Long Struggle: Minimum Support Price turned profitable

Long Struggle: Minimum Support Price turned profitable

Long Struggle: Minimum Support Price turned profitable

There is also a lack of awareness among a large section of the farmers regarding the sale at MSP. Now farmer organizations have started raising some basic questions which are proving to be quite inconvenient for the government side.

Long Struggle: Minimum Support Price turned profitable

After a long struggle of one year, the rejection of all the three agricultural laws by the Central Government by the Parliament is a big achievement of the farmer’s movement.

It is important that the Prime Minister has also expressed regret and has prayed for his return in the address to the nation.

Generally, such kind of polite address by the head of government is rarely available, this decision has been welcomed by the constituent parties of Kisan Morcha, but keeping the demand to bring Minimum Support Price (MSP) under the legal provision.

He has rejected the suggestion to end the strike.

MSP has been implemented by the central government for about 23 crops, but according to the latest report of the NSO, the reality is that only five crops are sold at 10 per cent or more of the MSP.

The obtained figures present a very disappointing picture. Paddy, Wheat and sugarcane only sell well at MSP, but this too has recorded a maximum of forty per cent.

For example, between July-December 2019, the details of sales at MSP of a total of 13 crops have been collected, according to which 23.7 per cent of the yield of paddy, 18.4 per cent of sugarcane, 13 per cent of soybean, 1.5 per cent of urad and 10.9 per cent of groundnut.

Only the produce could be sold at an MSP rate, while eight other crops, including jowar, bajra, maize, ragi, tur, moong, coconut and cotton, failed to sell even 10 per cent of their MSP rate.

There is also a lack of awareness among a large section of the farmers regarding the sale at MSP.

Now farmer organizations have started raising some basic questions which are proving to be quite inconvenient for the government side.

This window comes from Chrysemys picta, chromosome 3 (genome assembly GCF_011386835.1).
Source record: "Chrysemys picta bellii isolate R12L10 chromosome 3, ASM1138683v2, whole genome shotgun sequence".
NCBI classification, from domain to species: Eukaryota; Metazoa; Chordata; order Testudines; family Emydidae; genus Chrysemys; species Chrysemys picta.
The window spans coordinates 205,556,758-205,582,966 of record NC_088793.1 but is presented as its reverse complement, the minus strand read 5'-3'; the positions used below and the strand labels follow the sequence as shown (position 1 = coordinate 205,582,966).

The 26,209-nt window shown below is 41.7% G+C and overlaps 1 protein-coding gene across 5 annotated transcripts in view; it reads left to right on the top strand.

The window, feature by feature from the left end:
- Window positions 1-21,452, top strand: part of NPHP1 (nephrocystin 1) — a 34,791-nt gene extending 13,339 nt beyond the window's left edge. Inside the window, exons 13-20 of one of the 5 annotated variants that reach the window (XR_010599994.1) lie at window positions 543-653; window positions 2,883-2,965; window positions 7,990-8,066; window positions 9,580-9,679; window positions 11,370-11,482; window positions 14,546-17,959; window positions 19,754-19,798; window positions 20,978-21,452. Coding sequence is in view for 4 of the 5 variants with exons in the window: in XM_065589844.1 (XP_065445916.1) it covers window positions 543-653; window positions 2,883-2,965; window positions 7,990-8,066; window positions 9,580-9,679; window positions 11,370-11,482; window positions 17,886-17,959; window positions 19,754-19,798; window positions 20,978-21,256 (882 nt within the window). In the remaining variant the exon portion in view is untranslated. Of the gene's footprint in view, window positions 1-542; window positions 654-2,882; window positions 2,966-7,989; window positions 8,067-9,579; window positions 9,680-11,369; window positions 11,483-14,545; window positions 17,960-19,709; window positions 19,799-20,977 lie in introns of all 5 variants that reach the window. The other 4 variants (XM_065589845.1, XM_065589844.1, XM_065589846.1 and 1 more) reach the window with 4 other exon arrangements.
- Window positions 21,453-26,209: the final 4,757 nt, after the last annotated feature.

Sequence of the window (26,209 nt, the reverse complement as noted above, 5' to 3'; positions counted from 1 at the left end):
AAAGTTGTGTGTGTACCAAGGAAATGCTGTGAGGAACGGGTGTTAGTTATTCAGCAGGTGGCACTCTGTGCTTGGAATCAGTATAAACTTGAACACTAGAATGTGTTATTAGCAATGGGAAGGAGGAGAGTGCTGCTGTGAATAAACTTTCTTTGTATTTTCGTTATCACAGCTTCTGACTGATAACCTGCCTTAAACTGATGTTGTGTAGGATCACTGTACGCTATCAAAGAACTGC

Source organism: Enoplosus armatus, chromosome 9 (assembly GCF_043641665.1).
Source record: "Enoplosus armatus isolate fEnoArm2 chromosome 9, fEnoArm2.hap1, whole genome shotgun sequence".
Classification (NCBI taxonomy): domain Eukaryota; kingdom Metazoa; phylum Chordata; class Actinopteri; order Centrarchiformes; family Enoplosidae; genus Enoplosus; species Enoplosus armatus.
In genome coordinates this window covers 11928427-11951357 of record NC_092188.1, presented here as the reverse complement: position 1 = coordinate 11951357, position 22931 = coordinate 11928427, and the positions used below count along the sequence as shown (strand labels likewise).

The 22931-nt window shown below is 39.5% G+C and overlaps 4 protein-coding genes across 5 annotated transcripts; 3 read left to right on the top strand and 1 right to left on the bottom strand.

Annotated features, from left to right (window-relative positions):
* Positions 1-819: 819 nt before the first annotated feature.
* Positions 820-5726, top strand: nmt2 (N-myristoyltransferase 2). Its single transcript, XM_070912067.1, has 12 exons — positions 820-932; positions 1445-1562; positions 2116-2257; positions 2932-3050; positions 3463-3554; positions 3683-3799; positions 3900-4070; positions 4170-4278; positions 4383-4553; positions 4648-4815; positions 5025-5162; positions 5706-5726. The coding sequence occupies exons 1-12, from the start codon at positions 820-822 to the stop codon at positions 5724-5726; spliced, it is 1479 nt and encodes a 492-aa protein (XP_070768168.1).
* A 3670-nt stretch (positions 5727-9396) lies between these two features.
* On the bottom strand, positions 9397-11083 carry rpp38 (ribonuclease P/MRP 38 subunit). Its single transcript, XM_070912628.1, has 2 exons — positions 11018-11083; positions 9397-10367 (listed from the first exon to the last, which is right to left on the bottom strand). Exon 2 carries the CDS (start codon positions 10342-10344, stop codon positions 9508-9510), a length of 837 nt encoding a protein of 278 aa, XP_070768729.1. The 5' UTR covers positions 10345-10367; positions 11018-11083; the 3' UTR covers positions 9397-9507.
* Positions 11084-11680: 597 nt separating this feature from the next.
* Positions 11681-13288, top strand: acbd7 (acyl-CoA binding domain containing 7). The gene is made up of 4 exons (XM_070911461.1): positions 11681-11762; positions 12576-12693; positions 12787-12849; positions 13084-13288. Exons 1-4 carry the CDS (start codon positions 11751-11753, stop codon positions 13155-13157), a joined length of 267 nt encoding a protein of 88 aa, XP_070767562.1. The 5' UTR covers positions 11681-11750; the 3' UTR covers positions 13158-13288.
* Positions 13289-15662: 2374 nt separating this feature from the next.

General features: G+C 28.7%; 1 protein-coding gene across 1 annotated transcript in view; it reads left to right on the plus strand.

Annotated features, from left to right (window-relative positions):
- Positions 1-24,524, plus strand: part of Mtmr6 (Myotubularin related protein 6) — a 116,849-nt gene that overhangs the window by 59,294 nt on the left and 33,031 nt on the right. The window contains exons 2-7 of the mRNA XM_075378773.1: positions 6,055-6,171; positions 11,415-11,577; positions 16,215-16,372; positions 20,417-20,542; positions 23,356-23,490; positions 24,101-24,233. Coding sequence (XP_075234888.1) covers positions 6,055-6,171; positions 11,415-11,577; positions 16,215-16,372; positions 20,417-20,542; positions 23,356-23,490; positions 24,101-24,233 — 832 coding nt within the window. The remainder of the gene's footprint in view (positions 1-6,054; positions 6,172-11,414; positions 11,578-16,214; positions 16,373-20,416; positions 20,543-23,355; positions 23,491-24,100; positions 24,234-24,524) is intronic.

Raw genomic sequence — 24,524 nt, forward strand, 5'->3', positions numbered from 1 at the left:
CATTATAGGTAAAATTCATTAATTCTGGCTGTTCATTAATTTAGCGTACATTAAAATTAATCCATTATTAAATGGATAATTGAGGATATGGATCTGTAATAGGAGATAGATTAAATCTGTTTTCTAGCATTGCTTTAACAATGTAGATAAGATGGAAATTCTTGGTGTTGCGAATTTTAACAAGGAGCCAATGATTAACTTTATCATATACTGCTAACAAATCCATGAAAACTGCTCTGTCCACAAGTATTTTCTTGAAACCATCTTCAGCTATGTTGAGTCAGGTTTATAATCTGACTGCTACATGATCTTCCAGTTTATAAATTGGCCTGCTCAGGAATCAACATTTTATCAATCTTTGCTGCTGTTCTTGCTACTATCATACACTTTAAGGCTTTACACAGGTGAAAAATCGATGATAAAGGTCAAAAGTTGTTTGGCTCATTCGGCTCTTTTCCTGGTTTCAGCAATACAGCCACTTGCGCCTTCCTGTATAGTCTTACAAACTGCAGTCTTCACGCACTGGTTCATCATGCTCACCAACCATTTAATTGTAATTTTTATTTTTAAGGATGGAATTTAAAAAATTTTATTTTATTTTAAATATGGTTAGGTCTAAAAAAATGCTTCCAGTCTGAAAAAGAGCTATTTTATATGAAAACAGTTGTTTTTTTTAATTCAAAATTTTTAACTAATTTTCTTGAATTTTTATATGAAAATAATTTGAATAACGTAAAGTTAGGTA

At present, about 11 crore families are engaged in agriculture, out of which about 70 per cent of farmers have less than one hectare of cultivable land.

If we take the example of the prosperous state of Punjab, then there is a potential to produce about 50 quintals of wheat in one hectare of land, but due to limited irrigated resources in Uttar Pradesh, the wheat potential is estimated to be only 35 quintals.

A farmer in Punjab earns about Rs 35,000 worth of crop in one hectare of land a year, according to government data, while a farmer in Uttar Pradesh has to be content with a profit of only Rs 15,000 per hectare of the crop year.

This position is for those circumstances where the sale is possible at the price declared by the Government. The conclusion is that the farmers of the entire country including Punjab, Haryana and Western Uttar Pradesh have to depend on mandis and artisans and have to settle the crops at throwaway prices.

As a result of the crisis of farming and farmers, about 52.5 per cent of the farmers are burdened with debt. Farmers’ organizations believe that until the Commission for Agricultural Costs and Prices does not get a constitutional status and the suggestions were given by it are not fully accepted, then these institutions have no meaning.

The parties involved in the UPA and NDA had promised to fix the support price by implementing the Dr Swaminathan formula in their manifestos, which was not fulfilled in any regime.

United Kisan Morcha feels that with the MSP announced by the government, the farmer will suffer a loss of Rs 611 to Rs 2027 per quintal on different crops.

While declaring the prices, the governments make a big trumpet about how the remunerative price has increased, but the C-2+50 per cent formula is completely ignored in the announcement.

This is the opportune time to constitute a new Farmers Commission, which has a constitutional status like other commissions and whose decisions are bound to be implemented by the governments.

CATEGORIES
Share This

AUTHORDeepa Chandravanshi

Deepa Chandravanshi is the founder of The Magadha Times & Chandravanshi. Deepa Chandravanshi is a writer, Social Activist & Political Commentator.

COMMENTS

Wordpress (0)
Disqus (4 )
error: Content is protected !! Subject to Legal Action By Chandravanshi Inc